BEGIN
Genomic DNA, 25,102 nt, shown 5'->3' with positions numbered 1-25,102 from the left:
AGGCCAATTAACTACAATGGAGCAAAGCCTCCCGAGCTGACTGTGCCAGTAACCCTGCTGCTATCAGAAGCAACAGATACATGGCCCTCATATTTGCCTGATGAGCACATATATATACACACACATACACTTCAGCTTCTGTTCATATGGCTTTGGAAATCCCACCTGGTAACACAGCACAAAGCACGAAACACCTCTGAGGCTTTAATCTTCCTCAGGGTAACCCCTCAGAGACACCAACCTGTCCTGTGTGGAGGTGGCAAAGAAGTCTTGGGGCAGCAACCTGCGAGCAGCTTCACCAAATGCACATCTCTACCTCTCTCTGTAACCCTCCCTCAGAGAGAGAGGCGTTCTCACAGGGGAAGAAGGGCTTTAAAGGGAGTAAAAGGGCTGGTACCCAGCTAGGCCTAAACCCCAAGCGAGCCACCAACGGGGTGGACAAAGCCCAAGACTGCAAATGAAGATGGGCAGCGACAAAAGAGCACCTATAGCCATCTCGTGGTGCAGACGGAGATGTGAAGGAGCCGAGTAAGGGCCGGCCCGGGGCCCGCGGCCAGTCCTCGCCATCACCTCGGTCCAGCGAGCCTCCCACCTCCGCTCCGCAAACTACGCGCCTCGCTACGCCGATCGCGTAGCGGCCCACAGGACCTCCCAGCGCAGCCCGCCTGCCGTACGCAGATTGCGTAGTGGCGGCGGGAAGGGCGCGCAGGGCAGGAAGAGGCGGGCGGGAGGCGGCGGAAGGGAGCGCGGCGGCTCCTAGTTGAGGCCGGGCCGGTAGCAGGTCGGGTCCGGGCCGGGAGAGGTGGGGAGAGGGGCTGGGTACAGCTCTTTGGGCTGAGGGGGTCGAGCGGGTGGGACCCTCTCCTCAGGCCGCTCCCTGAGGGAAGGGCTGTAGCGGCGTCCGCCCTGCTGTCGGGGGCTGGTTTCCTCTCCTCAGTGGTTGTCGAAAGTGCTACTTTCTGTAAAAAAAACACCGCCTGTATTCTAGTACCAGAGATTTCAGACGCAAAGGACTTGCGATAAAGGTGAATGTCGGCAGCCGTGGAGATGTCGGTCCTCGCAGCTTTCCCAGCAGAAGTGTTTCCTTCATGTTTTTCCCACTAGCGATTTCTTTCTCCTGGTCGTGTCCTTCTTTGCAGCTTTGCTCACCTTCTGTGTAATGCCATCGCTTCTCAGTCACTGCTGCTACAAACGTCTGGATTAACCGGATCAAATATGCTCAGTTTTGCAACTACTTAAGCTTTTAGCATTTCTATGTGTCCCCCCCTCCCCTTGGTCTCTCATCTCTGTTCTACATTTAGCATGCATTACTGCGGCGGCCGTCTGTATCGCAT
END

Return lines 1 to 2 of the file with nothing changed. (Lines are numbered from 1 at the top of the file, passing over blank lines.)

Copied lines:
Genomic DNA, 25,102 nt, shown 5'->3' with positions numbered 1-25,102 from the left:
AGGCCAATTAACTACAATGGAGCAAAGCCTCCCGAGCTGACTGTGCCAGTAACCCTGCTGCTATCAGAAGCAACAGATACATGGCCCTCATATTTGCCTGATGAGCACATATATATACACACACATACACTTCAGCTTCTGTTCATATGGCTTTGGAAATCCCACCTGGTAACACAGCACAAAGCACGAAACACCTCTGAGGCTTTAATCTTCCTCAGGGTAACCCCTCAGAGACACCAACCTGTCCTGTGTGGAGGTGGCAAAGAAGTCTTGGGGCAGCAACCTGCGAGCAGCTTCACCAAATGCACATCTCTACCTCTCTCTGTAACCCTCCCTCAGAGAGAGAGGCGTTCTCACAGGGGAAGAAGGGCTTTAAAGGGAGTAAAAGGGCTGGTACCCAGCTAGGCCTAAACCCCAAGCGAGCCACCAACGGGGTGGACAAAGCCCAAGACTGCAAATGAAGATGGGCAGCGACAAAAGAGCACCTATAGCCATCTCGTGGTGCAGACGGAGATGTGAAGGAGCCGAGTAAGGGCCGGCCCGGGGCCCGCGGCCAGTCCTCGCCATCACCTCGGTCCAGCGAGCCTCCCACCTCCGCTCCGCAAACTACGCGCCTCGCTACGCCGATCGCGTAGCGGCCCACAGGACCTCCCAGCGCAGCCCGCCTGCCGTACGCAGATTGCGTAGTGGCGGCGGGAAGGGCGCGCAGGGCAGGAAGAGGCGGGCGGGAGGCGGCGGAAGGGAGCGCGGCGGCTCCTAGTTGAGGCCGGGCCGGTAGCAGGTCGGGTCCGGGCCGGGAGAGGTGGGGAGAGGGGCTGGGTACAGCTCTTTGGGCTGAGGGGGTCGAGCGGGTGGGACCCTCTCCTCAGGCCGCTCCCTGAGGGAAGGGCTGTAGCGGCGTCCGCCCTGCTGTCGGGGGCTGGTTTCCTCTCCTCAGTGGTTGTCGAAAGTGCTACTTTCTGTAAAAAAAACACCGCCTGTATTCTAGTACCAGAGATTTCAGACGCAAAGGACTTGCGATAAAGGTGAATGTCGGCAGCCGTGGAGATGTCGGTCCTCGCAGCTTTCCCAGCAGAAGTGTTTCCTTCATGTTTTTCCCACTAGCGATTTCTTTCTCCTGGTCGTGTCCTTCTTTGCAGCTTTGCTCACCTTCTGTGTAATGCCATCGCTTCTCAGTCACTGCTGCTACAAACGTCTGGATTAACCGGATCAAATATGCTCAGTTTTGCAACTACTTAAGCTTTTAGCATTTCTATGTGTCCCCCCCTCCCCTTGGTCTCTCATCTCTGTTCTACATTTAGCATGCATTACTGCGGCGGCCGTCTGTATCGCAT